Finely chop your onion.  Add the onion, garlic, pork, cabbage, Mirin sauce  and soy sauce into one large bowl.  NOTE: I do not measure my ingredients for this recipe.  The soy sauce  is an estimate.  You want your mixture to look like it is coated with soy sauce, a light brown in color.  MIX all of the ingredients well.  I use my hands to do this because I want the pork and cabbage mix to be really combined.


This is the pork that my neighbor gave to us.  I also use ground pork from the butcher.

This really is a team effort.  We try to involve as many people as possible when making these morsels of yumminess.  I have a large bowl for the meat/cabbage mix and then each person gets a spoon, a small bowl of water and a tray.

With your spoon, take a small amount and place in the center of wrapper.  Wet the edges all the way around and fold over one side.  You can real fancy and put tucks into the edges or simply seal the wrapper.  For my immediate family we do not tuck, but for fancy dinners and guest…I tuck!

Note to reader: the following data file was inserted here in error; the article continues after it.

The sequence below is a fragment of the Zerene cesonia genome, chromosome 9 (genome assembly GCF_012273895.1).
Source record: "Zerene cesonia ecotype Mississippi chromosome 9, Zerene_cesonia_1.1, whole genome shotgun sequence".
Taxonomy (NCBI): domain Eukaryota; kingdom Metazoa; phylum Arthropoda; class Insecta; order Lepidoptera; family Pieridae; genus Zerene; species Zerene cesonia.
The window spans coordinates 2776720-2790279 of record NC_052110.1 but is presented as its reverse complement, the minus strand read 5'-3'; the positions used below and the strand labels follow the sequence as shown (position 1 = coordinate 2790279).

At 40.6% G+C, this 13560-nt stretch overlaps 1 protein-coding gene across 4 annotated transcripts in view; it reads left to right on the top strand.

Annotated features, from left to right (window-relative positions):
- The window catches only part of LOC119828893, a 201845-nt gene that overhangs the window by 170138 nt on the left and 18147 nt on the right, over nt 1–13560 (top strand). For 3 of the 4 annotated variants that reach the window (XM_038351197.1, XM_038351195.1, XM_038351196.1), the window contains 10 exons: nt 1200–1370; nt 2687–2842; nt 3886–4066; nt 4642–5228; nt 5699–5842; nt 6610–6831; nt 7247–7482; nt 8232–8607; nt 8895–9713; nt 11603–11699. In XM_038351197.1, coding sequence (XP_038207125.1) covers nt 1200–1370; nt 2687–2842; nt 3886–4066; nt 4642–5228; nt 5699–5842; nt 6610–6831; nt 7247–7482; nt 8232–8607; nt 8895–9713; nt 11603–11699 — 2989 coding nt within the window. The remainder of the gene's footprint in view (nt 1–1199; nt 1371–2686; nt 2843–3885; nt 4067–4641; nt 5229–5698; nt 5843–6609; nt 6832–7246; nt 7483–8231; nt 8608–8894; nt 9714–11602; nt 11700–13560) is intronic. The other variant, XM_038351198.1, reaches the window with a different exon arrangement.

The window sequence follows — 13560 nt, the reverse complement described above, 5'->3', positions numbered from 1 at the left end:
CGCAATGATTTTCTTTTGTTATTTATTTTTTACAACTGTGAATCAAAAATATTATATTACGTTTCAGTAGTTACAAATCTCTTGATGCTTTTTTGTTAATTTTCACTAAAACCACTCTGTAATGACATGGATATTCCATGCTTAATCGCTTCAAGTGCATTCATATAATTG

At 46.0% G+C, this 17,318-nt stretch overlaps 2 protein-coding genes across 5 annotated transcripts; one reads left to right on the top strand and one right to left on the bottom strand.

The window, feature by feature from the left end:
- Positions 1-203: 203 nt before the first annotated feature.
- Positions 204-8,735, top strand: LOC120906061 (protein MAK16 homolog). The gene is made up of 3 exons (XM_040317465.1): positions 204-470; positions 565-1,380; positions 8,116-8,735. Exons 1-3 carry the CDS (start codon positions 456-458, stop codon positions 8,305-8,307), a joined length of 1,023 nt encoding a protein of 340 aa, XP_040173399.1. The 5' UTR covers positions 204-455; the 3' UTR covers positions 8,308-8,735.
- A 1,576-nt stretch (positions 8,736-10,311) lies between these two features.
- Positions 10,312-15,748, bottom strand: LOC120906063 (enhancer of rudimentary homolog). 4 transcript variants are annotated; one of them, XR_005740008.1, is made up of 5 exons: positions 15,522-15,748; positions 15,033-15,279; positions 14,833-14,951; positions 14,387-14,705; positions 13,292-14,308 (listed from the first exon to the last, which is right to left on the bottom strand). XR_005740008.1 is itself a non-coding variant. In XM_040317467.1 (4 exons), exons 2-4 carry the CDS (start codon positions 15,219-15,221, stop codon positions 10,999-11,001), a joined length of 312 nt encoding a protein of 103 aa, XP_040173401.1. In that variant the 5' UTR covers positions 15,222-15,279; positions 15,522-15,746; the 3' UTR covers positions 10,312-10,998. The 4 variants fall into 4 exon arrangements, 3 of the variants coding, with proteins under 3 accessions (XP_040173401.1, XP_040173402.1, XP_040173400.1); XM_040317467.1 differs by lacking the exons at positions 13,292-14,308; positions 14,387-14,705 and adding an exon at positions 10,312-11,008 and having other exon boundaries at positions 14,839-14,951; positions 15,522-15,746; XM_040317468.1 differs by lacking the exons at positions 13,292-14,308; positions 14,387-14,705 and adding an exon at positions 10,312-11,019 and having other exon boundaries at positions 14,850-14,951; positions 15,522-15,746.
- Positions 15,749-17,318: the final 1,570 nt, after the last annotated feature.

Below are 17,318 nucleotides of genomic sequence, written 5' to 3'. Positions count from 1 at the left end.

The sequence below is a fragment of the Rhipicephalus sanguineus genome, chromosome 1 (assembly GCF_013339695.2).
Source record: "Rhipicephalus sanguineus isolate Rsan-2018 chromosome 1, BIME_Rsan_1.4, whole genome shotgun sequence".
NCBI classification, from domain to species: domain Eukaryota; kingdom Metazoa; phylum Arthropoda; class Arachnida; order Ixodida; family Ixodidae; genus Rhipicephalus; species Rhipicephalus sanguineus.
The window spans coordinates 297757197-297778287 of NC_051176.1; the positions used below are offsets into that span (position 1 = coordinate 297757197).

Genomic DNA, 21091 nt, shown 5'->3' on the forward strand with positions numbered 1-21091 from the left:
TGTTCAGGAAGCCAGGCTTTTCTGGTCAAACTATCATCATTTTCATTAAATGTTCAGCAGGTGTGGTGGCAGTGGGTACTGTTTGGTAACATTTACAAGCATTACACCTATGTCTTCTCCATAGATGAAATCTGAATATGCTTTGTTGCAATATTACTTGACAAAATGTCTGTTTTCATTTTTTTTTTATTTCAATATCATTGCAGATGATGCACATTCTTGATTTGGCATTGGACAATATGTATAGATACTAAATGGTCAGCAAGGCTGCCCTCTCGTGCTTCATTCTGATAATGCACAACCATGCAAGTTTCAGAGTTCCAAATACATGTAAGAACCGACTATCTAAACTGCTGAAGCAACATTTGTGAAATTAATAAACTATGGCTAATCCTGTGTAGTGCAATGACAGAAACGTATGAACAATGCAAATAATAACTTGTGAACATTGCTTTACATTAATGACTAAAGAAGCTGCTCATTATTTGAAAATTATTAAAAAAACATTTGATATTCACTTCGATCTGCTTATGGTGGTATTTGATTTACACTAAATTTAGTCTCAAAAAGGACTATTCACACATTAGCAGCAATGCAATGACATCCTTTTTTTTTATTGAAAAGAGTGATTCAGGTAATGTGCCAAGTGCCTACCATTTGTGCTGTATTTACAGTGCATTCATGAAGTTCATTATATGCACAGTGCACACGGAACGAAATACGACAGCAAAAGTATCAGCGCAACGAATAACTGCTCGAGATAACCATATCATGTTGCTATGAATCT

I have cookie sheets lined with parchment paper and start putting our creations into rows.  Without the parchment paper they will stick to the metal of the cookie sheet and get gooey.


Once your gyoza's are made you can start to cook them.  In the past I have had a large covered electric skillet.  This is the best way to cook them.  You can also steam or boil them.  My family does not like them this way so I don't use either of these cooking styles.

For this dinner I was forced to use two pans because my electric skillet died and I have not replaced it, plus I forgot about that until I was ready to cook them…LOL  Guess whats on my list to buy?

In your pan, put a small amount of oil.  Place your gyoza's and cook about 3 minutes on each side.  We do both sides because we like ours a little bit crispy.  After both sides are cooked, add 1/4 cup of water to each set cooked and place a lid on top.  You want to steam the gyoza's for a few minutes.